Lessons that will allow us to #BuildForTomorrow, create more sustainable communities, and move more efficiently
The 7th annual Infrastructure Week runs from May 13th - 20th, 2019 and is united around one message: "America’s future will be shaped by the infrastructure choices we make today. So let’s #BuildForTomorrow." Stantec’s Roadways Sector Leader Nick Bokaie describes the state of American roadways today and what we can expect from the roadways of the future. This Q&A blog is part of a 5-part series for Infrastructure Week 2019.
What is your perspective on US Infrastructure, the D+ rating from the American Society of Civil Engineers (ASCE), and the current state of roads?
Our Infrastructure grade point average (GPA) for the US has been hovering around a D or D+ since the grades started in 1998—which in academic terms could be considered a failure.
_q_tweetable:I've been in this business for 35 years and one thing that has been constant is the underfunding of our infrastructure._q_
Roadways specifically are a D, and I can certainly see why. ASCE’s evaluation takes into account capacity, funding, and maintenance when they make these grades. Both our urban and rural roads are very congested, lacking in maintenance with potholes, and facing drainage problems, which could create safety issues. We now have more vehicles on the road than ever before with the same roadway system from 10 or 15 years ago. If you translate the delays into dollar amounts, consider this: As you are spending more time on congested roadways, you waste a lot more fuel to get to the same destination than you used to. ASCE converted this statistic into a $160 billion per year impact for 2014, in terms of wasted time and fuel to drivers—and that's just roadways.
What are our burning priorities on infrastructure investment, from your perspective?
We need to fix the funding problem to begin with. I've been in this business for 35 years and one thing that has been constant is the underfunding of our infrastructure.
Federal investment in highways—the Highway Trust Fund—receives money from a federal fuel tax. Back in 1993, this tax was 18.4 cents per gallon. That figure is still the same today—more than 25 years later. So if we deduct for inflation, you're talking about practically 11 cents per gallon in today’s dollar.
Our Infrastructure investment has not kept up with demand, congestion, and population growth. And there's been a lot of discussion about how to address the funding problem and how to do it right.
The Kennedy Interchange (aka Spaghetti Junction) improvements reduced congestion and improved safety in the region’s busiest transportation hub, crossing the Ohio River from Louisville to southern Indiana.
Is there a model out there for what we should be doing in your sector (good financing models, specific projects, etc.)?
One model that’s been discussed for years is mileage-based user fees. Basically, your mileage is tracked on a yearly basis and then you pay a flat fee. I think that's a fair way to go about it. The state of Oregon started a pilot project using this concept in 2015 and it’s been very successful.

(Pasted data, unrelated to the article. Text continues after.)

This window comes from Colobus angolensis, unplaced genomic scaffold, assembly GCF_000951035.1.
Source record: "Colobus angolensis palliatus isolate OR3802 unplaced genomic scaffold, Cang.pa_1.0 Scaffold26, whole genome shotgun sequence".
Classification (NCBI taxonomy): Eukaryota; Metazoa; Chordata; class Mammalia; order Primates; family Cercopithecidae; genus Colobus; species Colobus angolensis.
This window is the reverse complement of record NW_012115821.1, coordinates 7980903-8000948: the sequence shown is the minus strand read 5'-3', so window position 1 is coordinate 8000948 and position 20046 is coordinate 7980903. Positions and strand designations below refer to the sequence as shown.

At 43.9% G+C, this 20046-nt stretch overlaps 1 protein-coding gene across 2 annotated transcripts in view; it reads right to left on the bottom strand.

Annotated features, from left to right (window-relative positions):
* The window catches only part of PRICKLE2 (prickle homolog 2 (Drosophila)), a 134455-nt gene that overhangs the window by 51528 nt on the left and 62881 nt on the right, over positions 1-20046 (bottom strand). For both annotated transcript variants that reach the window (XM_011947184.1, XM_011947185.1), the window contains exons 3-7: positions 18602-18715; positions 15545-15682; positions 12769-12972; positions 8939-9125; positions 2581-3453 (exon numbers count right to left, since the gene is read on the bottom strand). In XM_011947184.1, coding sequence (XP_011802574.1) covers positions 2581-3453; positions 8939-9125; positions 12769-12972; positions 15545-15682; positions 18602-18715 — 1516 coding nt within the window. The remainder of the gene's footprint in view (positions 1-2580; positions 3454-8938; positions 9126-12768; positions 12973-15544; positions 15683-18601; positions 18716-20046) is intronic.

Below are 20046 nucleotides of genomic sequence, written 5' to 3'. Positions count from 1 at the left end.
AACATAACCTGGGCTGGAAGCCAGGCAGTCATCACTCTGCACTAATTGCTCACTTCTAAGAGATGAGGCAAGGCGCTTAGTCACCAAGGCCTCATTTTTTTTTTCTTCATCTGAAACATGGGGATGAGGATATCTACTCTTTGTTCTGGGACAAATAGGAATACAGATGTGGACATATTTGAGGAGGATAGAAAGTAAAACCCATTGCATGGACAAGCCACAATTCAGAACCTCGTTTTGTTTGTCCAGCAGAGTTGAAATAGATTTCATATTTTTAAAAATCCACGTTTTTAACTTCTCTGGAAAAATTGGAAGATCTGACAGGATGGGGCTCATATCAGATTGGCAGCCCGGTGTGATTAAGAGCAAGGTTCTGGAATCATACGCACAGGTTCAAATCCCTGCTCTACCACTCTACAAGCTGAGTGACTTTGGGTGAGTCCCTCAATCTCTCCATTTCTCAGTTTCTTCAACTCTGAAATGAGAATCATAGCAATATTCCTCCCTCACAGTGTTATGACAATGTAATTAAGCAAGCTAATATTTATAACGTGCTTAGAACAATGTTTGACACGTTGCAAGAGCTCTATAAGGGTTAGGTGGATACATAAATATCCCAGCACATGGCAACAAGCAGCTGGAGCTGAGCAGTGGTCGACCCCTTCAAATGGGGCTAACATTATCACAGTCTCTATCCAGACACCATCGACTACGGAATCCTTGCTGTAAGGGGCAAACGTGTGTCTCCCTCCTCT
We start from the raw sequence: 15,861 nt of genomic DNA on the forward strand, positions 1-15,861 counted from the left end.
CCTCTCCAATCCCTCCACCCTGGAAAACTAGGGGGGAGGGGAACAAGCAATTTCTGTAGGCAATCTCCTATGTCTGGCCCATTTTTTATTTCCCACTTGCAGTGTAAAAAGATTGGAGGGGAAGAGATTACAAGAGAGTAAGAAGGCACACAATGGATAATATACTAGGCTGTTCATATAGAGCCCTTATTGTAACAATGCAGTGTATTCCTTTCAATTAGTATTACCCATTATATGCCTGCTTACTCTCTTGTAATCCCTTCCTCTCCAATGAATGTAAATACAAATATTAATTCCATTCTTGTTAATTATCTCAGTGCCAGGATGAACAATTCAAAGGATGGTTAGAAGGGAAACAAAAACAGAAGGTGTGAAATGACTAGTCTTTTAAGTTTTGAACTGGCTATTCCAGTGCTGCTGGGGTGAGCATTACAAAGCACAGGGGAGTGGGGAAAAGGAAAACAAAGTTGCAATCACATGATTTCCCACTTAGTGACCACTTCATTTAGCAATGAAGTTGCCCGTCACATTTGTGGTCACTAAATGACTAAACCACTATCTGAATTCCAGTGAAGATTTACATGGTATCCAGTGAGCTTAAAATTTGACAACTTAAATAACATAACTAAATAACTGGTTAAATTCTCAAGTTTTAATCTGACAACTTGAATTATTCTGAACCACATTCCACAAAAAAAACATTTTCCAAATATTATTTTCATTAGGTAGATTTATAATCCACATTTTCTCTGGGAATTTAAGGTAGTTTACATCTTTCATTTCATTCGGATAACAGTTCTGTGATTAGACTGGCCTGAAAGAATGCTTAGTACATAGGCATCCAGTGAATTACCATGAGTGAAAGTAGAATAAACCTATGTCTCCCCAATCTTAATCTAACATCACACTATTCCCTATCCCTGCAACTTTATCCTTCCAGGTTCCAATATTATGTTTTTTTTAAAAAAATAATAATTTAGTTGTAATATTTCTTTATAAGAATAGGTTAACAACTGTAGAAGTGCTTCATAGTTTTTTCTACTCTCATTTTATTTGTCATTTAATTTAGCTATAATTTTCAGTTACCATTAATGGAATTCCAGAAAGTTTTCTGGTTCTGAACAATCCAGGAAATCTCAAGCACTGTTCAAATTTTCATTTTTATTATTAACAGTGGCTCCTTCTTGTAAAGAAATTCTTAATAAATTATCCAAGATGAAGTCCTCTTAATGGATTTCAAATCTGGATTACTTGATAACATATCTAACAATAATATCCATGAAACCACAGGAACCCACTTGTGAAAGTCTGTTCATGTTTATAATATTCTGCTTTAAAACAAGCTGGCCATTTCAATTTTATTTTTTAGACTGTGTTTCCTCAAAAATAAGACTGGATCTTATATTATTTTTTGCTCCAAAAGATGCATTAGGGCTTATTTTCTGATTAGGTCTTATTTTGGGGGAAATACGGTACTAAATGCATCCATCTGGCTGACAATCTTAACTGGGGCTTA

This makes sense given other factors, like cars becoming more fuel efficient and the advances in electric cars. You're going to see less and less money coming into this trust fund.
What can we be doing to build roads now?
There have been talks about creating an infrastructure bank that would fund projects as they are needed. The other big idea has been the infusion of private funding, or public private partnerships (P3).
If you look to the north, Canada has a very robust program that utilizes P3s in a much better way than we have in the United States. P3 project usage in the US is roughly about 1 or 2 percent of the expenditure in public infrastructure, whereas in Europe and Canada the figure is much larger.
Stantec is the lead engineer on Houston’s SH288 toll roads, which spans 10.3 miles. The project was designed in just 13 months. Photo credit: Almeda-Genoa Constructors and AeroPhoto.
What do the roadways of the future look like?
I believe the roads of the future are going to be smarter and safer, with more autonomous vehicles on the road to reduce accidents caused by human error. There’s going to be lanes that will charge electric vehicles as they drive through them. There will be pavement markings that use a paint material that’s charged during the day and glows at night. There will be interactive lighting systems that have motion sensors within the pavement so you aren’t lighting the whole roadway at all times, which will be great for reducing light pollution in rural areas. There will also be temperature-controlled roads to address freezing and thawing as well as other safety issues.
How do you see Smart Cities and technologies fitting into road construction and maintenance?
Smart cities utilize technology and data to create an efficient and sustainable environment for their residents. As they relate to roadways, these cities use this data in a smart way to benefit residents and commuters. For example, roads with sensors that give transportation authorities a warning that certain segment of the road is aging and needs repairs. Smart Cities will improve safety and provide better traffic management by gathering data across the entire roadway network and alerting drivers of real time hazards and unsafe situations.
When I look at smart city rankings, the top three—New York, London, and Paris—are also some of the oldest, with incredibly complex and aging infrastructure. But they have adapted and have created systems that are responsive and are supporting residents. Let’s look to these cities and see how we can learn from them.
Other blogs in this series:
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